My Wii has come in!

Yep, after a long wait, my Wii has finally arrived this evening. I originally intended it as a birthday gift for Lindsey (she's a fan of the Paper Mario series), but it kept getting delayed. Still, it's finally here, along with several games and accessories (which actually arrived yesterday). We won't actually be connecting it until we get to KC (just easier to truck things over in their original packaging), but when we do, I'll be hooking it up to my other new toy, my final farewell to Fry's, a brand new Sharp LC-37D62U. (Catchy name, huh?) Oh, it's purty. I took it out of the box just to make sure it didn't have any dead pixels, and put it right back. I'll post some pics once everything's hooked up in a couple of weeks.

I Want an Apple TV

Well, kind of. I want what this device could be. There's been speculation since the device was announced (although somewhat less so since it was launched) that it doesn't have the features “everybody wants”, like a DVD player, the ability to buy directly from your TV screen, and the ability to stream pictures from more than one computer. In fact, TUAW, just today, had an article asking Is the Apple TV a Dud?.

It turns out the machine is very hackable, being essentially a lower-end Intel Mac. This makes it tempting all by itself. Further, I get that Apple's not trying to make this an all-encompassing home media center; there's really no need to include a DVR (okay, minimal need) or a DVD player, since all of the content available for such is quickly available online (in legal or semi-legal form) or via ripping your own DVDs (again, legal or semi-legal). I'd be perfectly happy with this little box—indeed, I'd have purchased one long ago—if only for a couple features which still aren't available, and without which I'm extremely unlikely to purchase any such device:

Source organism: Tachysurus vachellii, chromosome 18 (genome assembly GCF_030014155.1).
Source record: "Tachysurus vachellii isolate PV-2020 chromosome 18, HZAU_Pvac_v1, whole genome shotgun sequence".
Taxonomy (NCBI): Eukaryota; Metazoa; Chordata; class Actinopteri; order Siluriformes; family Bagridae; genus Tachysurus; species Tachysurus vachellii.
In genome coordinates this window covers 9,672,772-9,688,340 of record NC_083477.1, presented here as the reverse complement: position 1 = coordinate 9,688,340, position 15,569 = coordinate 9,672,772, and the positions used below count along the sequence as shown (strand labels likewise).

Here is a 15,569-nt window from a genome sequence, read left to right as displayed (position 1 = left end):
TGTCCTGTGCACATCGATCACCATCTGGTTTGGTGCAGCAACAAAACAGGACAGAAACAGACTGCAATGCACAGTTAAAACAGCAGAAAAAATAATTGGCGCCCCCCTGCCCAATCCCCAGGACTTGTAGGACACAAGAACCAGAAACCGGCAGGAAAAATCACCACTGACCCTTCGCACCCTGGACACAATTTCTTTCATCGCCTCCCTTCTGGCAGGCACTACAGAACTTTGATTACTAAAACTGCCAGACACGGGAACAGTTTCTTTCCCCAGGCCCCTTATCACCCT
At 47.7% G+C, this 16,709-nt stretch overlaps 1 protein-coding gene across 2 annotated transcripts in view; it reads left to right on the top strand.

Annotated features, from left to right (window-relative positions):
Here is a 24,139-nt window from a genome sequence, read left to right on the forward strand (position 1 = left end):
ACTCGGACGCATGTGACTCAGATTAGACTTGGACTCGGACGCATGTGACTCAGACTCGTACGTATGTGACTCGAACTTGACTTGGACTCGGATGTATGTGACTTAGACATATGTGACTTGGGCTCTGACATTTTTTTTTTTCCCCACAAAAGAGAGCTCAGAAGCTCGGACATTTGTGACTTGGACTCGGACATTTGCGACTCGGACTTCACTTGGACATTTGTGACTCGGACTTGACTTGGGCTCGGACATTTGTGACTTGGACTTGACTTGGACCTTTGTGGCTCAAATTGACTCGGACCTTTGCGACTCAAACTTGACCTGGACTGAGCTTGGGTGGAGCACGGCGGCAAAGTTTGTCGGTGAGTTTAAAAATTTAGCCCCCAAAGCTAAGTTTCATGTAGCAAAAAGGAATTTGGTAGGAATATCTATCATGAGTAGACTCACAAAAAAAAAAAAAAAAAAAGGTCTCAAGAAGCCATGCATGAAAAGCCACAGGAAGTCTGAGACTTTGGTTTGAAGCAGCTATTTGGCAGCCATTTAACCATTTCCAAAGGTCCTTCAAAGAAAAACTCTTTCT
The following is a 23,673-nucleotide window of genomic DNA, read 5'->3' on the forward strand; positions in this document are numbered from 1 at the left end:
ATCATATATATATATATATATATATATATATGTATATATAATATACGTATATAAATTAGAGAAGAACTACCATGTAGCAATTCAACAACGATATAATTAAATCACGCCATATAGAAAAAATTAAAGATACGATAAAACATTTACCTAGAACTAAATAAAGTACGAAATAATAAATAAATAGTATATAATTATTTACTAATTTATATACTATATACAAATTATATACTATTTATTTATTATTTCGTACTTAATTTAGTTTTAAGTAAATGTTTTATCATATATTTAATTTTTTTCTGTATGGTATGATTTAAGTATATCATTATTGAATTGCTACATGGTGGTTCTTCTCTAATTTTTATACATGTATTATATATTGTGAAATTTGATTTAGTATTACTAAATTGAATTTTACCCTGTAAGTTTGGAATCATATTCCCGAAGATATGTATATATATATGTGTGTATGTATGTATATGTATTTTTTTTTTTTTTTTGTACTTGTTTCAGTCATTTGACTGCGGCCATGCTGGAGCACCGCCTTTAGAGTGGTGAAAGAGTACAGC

Play just about any format I throw at it
An open source program, VLC will play nearly any file I download on a Mac. It's not without its problems (mainly user-interface-related), but plays VOBs, AVIs, and so forth remarkably well, requiring no degradation of quality just to get a movie into a “supported” iTunes format. Unfortunately, there's still no “plugin” available for Apple TV (or Front Row) to enable video to be played in anything other than a QuickTime-equivalent player; and in fact, due to the iTunes business model, Apple has very little motivation for coming up with such a thing. It would be nice, though, if one of the many hacks for Apple TV changed this (and only this—the Front Row interface itself is excellent).
Show higher-resolution video
This is likely only a processor-power issue, something which can easily be corrected in the next iteration of Apple TV (if there is one). Again, though, this is unlikely to happen without higher-resolution video files, something people have been clamoring for from iTunes. Personally, I'd be happy enough just to play the files I currently have (the aforementioned downloads and DVD rips) in their higher resolution.

Yup, those two. Apple could have my $300 (or even $400 or $500, maybe more) if they added in just those two things. In the meantime, I'll greedily wait for someone else to do it, and somewhat less greedily spend the time I can on making a replacement myself. Don't hold your breath, but I really am working on it.

Bill Gates & Steve Jobs

So I don't post a lot of my computer geekdom thoughts anymore; I especially try not to openly fan the flames of Mac vs. PC. Still, I've got to comment just a bit on this one&hellip

Bill Gates and Steve Jobs appeared together last night at the D conference. I just watched a highlight reel of their appearance (videos of their entire show are available at the same site), and was quite impressed—with Mr. Jobs. Seriously, could Bill Gates have come off as a bigger dork? Sure, they both have their images, but I keep being more impressed with Steve's and less with Bill's. Is it really any wonder that Macs have the “cool” image? Give it a watch, let me know what you think.

Fake Steve Jobs Blowing My Mind…